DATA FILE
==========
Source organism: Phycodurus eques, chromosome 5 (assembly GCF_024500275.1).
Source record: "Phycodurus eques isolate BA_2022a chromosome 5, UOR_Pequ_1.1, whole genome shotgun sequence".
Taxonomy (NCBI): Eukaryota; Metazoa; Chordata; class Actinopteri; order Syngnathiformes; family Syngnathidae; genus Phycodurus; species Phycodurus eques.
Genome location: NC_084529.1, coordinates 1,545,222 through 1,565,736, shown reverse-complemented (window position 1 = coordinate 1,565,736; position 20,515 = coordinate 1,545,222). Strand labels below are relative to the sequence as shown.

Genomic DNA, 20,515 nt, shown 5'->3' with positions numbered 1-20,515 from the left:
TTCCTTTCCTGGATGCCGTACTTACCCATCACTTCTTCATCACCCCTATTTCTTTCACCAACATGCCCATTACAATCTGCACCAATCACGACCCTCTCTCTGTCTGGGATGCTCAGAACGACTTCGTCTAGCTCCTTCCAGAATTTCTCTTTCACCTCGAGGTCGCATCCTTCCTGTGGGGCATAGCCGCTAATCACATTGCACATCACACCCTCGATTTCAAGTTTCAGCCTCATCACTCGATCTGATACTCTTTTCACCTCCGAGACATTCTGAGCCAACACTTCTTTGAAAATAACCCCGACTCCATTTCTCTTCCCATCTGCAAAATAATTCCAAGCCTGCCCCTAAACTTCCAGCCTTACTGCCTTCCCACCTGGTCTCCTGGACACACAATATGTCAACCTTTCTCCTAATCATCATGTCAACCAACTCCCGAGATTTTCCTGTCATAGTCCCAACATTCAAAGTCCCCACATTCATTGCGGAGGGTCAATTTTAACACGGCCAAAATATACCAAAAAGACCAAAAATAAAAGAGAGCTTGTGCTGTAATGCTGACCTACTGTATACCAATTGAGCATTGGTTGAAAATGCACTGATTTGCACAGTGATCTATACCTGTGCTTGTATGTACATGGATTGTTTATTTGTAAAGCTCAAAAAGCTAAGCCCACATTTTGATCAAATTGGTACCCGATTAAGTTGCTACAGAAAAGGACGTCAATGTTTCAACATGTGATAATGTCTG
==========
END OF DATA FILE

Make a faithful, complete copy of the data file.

Source organism: Phycodurus eques, chromosome 5 (assembly GCF_024500275.1).
Source record: "Phycodurus eques isolate BA_2022a chromosome 5, UOR_Pequ_1.1, whole genome shotgun sequence".
Taxonomy (NCBI): Eukaryota; Metazoa; Chordata; class Actinopteri; order Syngnathiformes; family Syngnathidae; genus Phycodurus; species Phycodurus eques.
Genome location: NC_084529.1, coordinates 1,545,222 through 1,565,736, shown reverse-complemented (window position 1 = coordinate 1,565,736; position 20,515 = coordinate 1,545,222). Strand labels below are relative to the sequence as shown.

Genomic DNA, 20,515 nt, shown 5'->3' with positions numbered 1-20,515 from the left:
TTCCTTTCCTGGATGCCGTACTTACCCATCACTTCTTCATCACCCCTATTTCTTTCACCAACATGCCCATTACAATCTGCACCAATCACGACCCTCTCTCTGTCTGGGATGCTCAGAACGACTTCGTCTAGCTCCTTCCAGAATTTCTCTTTCACCTCGAGGTCGCATCCTTCCTGTGGGGCATAGCCGCTAATCACATTGCACATCACACCCTCGATTTCAAGTTTCAGCCTCATCACTCGATCTGATACTCTTTTCACCTCCGAGACATTCTGAGCCAACACTTCTTTGAAAATAACCCCGACTCCATTTCTCTTCCCATCTGCAAAATAATTCCAAGCCTGCCCCTAAACTTCCAGCCTTACTGCCTTCCCACCTGGTCTCCTGGACACACAATATGTCAACCTTTCTCCTAATCATCATGTCAACCAACTCCCGAGATTTTCCTGTCATAGTCCCAACATTCAAAGTCCCCACATTCATTGCGGAGGGTCAATTTTAACACGGCCAAAATATACCAAAAAGACCAAAAATAAAAGAGAGCTTGTGCTGTAATGCTGACCTACTGTATACCAATTGAGCATTGGTTGAAAATGCACTGATTTGCACAGTGATCTATACCTGTGCTTGTATGTACATGGATTGTTTATTTGTAAAGCTCAAAAAGCTAAGCCCACATTTTGATCAAATTGGTACCCGATTAAGTTGCTACAGAAAAGGACGTCAATGTTTCAACATGTGATAATGTCTG